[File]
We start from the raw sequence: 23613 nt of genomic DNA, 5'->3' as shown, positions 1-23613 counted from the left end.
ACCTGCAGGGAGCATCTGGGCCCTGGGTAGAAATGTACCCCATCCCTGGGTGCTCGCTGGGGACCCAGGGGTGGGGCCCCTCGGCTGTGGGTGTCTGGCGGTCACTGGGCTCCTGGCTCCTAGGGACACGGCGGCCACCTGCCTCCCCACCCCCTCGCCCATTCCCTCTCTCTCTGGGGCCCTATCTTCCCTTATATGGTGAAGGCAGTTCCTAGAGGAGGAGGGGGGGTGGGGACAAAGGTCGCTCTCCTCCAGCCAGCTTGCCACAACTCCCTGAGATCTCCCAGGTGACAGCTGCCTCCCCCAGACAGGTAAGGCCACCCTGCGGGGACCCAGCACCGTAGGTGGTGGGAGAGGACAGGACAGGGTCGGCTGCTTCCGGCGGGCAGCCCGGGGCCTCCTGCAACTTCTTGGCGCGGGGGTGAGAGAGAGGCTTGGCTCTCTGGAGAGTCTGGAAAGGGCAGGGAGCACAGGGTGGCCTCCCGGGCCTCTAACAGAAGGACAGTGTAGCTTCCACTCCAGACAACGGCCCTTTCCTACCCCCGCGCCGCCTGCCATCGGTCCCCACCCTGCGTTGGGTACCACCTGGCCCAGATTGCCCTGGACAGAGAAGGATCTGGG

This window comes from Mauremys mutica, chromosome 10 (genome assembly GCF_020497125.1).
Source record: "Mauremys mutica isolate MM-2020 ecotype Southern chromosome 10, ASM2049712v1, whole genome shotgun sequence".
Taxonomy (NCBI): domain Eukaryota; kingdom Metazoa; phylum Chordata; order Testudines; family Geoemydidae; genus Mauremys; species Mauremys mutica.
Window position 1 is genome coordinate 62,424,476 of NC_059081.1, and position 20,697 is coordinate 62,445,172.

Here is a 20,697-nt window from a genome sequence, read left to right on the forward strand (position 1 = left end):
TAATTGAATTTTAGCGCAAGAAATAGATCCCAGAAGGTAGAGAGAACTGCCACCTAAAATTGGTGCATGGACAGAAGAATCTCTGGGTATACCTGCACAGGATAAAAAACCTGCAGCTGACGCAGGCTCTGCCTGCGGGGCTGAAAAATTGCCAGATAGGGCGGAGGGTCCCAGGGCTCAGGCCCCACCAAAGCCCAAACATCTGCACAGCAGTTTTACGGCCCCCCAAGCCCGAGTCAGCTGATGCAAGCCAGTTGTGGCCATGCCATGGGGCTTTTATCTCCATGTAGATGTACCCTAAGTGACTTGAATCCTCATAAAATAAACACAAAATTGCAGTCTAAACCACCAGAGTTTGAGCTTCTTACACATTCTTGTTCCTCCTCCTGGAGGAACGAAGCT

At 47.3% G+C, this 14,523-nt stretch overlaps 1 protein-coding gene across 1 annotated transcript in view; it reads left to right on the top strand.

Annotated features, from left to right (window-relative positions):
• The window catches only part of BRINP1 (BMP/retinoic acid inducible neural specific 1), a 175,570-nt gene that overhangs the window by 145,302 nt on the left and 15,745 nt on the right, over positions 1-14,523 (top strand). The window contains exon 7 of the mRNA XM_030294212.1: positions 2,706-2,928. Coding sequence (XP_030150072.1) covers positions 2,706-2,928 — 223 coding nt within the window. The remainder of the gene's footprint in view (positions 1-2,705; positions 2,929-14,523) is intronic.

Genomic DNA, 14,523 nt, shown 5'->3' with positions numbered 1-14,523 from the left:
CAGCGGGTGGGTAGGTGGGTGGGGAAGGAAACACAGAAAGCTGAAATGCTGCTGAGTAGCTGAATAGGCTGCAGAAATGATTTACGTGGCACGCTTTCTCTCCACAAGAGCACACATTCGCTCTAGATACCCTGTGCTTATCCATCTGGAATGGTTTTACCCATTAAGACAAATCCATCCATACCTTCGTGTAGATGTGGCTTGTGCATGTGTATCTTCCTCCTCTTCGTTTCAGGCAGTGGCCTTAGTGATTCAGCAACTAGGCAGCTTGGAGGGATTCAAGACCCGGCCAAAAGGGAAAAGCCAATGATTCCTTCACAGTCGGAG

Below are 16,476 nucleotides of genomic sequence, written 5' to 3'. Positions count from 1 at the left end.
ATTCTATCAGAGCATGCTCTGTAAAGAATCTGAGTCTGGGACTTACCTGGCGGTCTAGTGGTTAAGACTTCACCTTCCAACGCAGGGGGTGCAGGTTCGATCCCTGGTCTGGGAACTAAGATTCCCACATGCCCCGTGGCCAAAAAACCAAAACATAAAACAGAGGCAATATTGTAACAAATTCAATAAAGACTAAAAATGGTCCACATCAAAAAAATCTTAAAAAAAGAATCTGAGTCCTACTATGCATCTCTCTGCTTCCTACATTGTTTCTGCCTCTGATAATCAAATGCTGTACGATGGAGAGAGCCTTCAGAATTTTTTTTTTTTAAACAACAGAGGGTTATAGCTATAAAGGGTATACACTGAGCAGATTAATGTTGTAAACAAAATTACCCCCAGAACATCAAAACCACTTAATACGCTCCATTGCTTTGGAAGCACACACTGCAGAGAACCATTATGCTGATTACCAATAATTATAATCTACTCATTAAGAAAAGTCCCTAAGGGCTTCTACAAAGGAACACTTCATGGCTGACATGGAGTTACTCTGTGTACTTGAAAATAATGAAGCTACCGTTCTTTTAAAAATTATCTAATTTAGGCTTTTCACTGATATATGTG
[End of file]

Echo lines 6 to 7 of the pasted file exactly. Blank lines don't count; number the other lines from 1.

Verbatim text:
Window position 1 is genome coordinate 62,424,476 of NC_059081.1, and position 20,697 is coordinate 62,445,172.

Here is a 20,697-nt window from a genome sequence, read left to right on the forward strand (position 1 = left end):